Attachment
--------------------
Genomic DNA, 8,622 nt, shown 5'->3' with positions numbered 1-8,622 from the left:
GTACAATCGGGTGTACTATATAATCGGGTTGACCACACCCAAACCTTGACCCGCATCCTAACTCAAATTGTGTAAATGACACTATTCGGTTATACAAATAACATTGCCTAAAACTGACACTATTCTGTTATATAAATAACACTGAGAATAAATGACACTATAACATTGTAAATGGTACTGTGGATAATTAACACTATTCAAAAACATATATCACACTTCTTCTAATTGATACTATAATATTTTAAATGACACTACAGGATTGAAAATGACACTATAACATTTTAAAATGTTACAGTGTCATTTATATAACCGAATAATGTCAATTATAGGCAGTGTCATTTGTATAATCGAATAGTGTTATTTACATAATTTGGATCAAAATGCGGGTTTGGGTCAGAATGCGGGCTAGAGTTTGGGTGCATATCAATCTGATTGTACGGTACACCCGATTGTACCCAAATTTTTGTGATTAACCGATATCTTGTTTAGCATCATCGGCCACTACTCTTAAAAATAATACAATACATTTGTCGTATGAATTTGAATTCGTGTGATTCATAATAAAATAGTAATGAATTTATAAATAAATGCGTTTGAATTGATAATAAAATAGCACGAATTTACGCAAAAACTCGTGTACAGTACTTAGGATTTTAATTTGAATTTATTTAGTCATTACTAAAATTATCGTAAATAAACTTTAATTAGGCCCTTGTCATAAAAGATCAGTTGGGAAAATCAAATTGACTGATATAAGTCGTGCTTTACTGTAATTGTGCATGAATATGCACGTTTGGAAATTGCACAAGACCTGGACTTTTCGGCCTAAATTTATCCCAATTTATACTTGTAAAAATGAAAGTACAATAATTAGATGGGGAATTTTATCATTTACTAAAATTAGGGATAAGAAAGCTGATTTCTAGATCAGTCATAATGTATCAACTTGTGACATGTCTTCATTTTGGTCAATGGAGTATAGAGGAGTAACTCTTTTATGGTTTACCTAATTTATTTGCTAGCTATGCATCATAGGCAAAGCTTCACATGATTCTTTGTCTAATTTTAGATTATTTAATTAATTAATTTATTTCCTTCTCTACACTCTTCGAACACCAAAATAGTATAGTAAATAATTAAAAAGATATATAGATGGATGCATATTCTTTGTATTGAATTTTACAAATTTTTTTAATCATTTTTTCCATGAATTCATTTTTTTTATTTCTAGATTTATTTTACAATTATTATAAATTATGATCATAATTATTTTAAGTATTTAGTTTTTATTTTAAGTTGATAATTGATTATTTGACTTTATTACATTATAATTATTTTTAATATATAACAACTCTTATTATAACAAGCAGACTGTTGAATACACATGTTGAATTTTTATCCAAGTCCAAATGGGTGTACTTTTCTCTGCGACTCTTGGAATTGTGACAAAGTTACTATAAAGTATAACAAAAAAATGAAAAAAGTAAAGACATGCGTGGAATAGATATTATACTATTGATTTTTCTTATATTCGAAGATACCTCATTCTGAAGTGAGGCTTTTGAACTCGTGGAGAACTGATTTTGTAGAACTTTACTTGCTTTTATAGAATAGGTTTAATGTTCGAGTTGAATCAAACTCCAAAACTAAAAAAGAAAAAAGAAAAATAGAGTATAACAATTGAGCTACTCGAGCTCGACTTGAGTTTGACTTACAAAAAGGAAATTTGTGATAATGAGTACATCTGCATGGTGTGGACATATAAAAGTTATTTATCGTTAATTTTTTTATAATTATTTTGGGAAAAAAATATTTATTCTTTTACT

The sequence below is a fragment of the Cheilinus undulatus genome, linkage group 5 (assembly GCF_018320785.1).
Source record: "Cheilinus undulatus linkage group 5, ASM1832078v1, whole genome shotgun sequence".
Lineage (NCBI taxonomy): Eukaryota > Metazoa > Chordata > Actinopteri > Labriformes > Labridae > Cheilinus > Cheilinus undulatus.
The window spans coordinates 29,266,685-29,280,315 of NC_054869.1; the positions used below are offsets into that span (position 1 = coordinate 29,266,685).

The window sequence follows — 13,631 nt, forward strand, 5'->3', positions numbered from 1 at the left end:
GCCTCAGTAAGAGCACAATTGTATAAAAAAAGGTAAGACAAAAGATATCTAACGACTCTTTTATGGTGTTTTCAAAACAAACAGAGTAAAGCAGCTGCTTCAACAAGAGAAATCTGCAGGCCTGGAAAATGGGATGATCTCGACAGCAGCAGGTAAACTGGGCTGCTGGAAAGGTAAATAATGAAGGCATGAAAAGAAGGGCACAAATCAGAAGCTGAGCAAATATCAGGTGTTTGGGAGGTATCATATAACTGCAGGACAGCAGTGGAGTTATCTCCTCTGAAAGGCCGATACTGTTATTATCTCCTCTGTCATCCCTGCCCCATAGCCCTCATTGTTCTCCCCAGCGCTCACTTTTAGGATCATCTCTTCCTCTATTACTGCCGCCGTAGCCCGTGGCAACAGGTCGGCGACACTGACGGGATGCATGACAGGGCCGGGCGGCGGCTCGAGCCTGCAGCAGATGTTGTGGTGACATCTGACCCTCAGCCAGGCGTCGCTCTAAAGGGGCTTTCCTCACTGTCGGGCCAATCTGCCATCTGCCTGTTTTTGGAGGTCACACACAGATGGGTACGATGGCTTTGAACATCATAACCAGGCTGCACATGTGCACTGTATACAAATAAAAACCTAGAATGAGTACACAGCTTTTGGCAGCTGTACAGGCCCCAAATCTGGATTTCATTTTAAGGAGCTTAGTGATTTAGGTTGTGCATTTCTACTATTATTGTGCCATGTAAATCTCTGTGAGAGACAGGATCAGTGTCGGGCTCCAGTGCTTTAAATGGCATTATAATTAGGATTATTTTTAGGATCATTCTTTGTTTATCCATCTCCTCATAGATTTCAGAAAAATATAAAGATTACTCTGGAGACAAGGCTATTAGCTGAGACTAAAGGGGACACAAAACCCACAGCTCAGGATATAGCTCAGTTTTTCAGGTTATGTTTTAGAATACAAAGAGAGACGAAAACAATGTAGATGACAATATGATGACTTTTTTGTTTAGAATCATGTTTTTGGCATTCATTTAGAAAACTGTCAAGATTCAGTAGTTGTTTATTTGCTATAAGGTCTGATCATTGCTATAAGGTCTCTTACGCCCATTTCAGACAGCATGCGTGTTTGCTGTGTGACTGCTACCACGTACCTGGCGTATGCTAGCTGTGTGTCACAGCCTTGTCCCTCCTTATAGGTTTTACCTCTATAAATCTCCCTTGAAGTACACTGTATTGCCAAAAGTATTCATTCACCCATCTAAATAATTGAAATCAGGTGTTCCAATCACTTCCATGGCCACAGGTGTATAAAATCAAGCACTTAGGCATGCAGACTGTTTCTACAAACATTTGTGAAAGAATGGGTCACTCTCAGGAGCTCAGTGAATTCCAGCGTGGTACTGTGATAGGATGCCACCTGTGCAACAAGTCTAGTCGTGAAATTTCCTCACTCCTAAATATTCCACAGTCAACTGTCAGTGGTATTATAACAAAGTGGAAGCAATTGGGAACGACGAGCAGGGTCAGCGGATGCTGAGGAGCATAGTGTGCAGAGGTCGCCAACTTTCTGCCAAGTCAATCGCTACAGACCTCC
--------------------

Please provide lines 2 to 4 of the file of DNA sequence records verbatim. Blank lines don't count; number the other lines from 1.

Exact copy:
GTACAATCGGGTGTACTATATAATCGGGTTGACCACACCCAAACCTTGACCCGCATCCTAACTCAAATTGTGTAAATGACACTATTCGGTTATACAAATAACATTGCCTAAAACTGACACTATTCTGTTATATAAATAACACTGAGAATAAATGACACTATAACATTGTAAATGGTACTGTGGATAATTAACACTATTCAAAAACATATATCACACTTCTTCTAATTGATACTATAATATTTTAAATGACACTACAGGATTGAAAATGACACTATAACATTTTAAAATGTTACAGTGTCATTTATATAACCGAATAATGTCAATTATAGGCAGTGTCATTTGTATAATCGAATAGTGTTATTTACATAATTTGGATCAAAATGCGGGTTTGGGTCAGAATGCGGGCTAGAGTTTGGGTGCATATCAATCTGATTGTACGGTACACCCGATTGTACCCAAATTTTTGTGATTAACCGATATCTTGTTTAGCATCATCGGCCACTACTCTTAAAAATAATACAATACATTTGTCGTATGAATTTGAATTCGTGTGATTCATAATAAAATAGTAATGAATTTATAAATAAATGCGTTTGAATTGATAATAAAATAGCACGAATTTACGCAAAAACTCGTGTACAGTACTTAGGATTTTAATTTGAATTTATTTAGTCATTACTAAAATTATCGTAAATAAACTTTAATTAGGCCCTTGTCATAAAAGATCAGTTGGGAAAATCAAATTGACTGATATAAGTCGTGCTTTACTGTAATTGTGCATGAATATGCACGTTTGGAAATTGCACAAGACCTGGACTTTTCGGCCTAAATTTATCCCAATTTATACTTGTAAAAATGAAAGTACAATAATTAGATGGGGAATTTTATCATTTACTAAAATTAGGGATAAGAAAGCTGATTTCTAGATCAGTCATAATGTATCAACTTGTGACATGTCTTCATTTTGGTCAATGGAGTATAGAGGAGTAACTCTTTTATGGTTTACCTAATTTATTTGCTAGCTATGCATCATAGGCAAAGCTTCACATGATTCTTTGTCTAATTTTAGATTATTTAATTAATTAATTTATTTCCTTCTCTACACTCTTCGAACACCAAAATAGTATAGTAAATAATTAAAAAGATATATAGATGGATGCATATTCTTTGTATTGAATTTTACAAATTTTTTTAATCATTTTTTCCATGAATTCATTTTTTTTATTTCTAGATTTATTTTACAATTATTATAAATTATGATCATAATTATTTTAAGTATTTAGTTTTTATTTTAAGTTGATAATTGATTATTTGACTTTATTACATTATAATTATTTTTAATATATAACAACTCTTATTATAACAAGCAGACTGTTGAATACACATGTTGAATTTTTATCCAAGTCCAAATGGGTGTACTTTTCTCTGCGACTCTTGGAATTGTGACAAAGTTACTATAAAGTATAACAAAAAAATGAAAAAAGTAAAGACATGCGTGGAATAGATATTATACTATTGATTTTTCTTATATTCGAAGATACCTCATTCTGAAGTGAGGCTTTTGAACTCGTGGAGAACTGATTTTGTAGAACTTTACTTGCTTTTATAGAATAGGTTTAATGTTCGAGTTGAATCAAACTCCAAAACTAAAAAAGAAAAAAGAAAAATAGAGTATAACAATTGAGCTACTCGAGCTCGACTTGAGTTTGACTTACAAAAAGGAAATTTGTGATAATGAGTACATCTGCATGGTGTGGACATATAAAAGTTATTTATCGTTAATTTTTTTATAATTATTTTGGGAAAAAAATATTTATTCTTTTACT

The sequence below is a fragment of the Cheilinus undulatus genome, linkage group 5 (assembly GCF_018320785.1).
Source record: "Cheilinus undulatus linkage group 5, ASM1832078v1, whole genome shotgun sequence".